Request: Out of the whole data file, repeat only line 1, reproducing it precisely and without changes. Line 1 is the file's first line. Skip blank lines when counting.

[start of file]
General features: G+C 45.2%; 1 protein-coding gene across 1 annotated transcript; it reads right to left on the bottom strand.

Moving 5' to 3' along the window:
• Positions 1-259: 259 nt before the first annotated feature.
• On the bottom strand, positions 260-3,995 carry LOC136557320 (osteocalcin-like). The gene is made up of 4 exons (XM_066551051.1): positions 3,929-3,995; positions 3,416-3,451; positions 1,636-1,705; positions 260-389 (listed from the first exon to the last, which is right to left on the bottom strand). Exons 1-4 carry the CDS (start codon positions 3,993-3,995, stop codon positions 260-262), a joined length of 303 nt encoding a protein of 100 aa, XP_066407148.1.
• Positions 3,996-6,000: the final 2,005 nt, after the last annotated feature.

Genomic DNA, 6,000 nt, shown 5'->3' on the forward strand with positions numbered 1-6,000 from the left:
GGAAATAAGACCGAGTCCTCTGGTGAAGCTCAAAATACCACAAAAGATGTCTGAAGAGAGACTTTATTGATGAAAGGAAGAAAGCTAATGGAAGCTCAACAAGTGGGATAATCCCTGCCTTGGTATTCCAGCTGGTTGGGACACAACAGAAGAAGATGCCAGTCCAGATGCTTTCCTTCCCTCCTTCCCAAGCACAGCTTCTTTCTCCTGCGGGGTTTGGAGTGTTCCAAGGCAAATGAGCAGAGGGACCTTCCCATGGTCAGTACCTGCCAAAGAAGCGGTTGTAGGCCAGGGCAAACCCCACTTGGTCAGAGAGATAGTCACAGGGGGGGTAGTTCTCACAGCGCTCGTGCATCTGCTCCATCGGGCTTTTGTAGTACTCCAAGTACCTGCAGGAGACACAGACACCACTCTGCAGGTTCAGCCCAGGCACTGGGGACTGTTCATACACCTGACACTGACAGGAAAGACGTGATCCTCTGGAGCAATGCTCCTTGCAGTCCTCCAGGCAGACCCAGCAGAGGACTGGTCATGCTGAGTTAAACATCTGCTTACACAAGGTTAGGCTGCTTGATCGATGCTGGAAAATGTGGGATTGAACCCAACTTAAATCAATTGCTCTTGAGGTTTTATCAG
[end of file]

General features: G+C 45.2%; 1 protein-coding gene across 1 annotated transcript; it reads right to left on the bottom strand.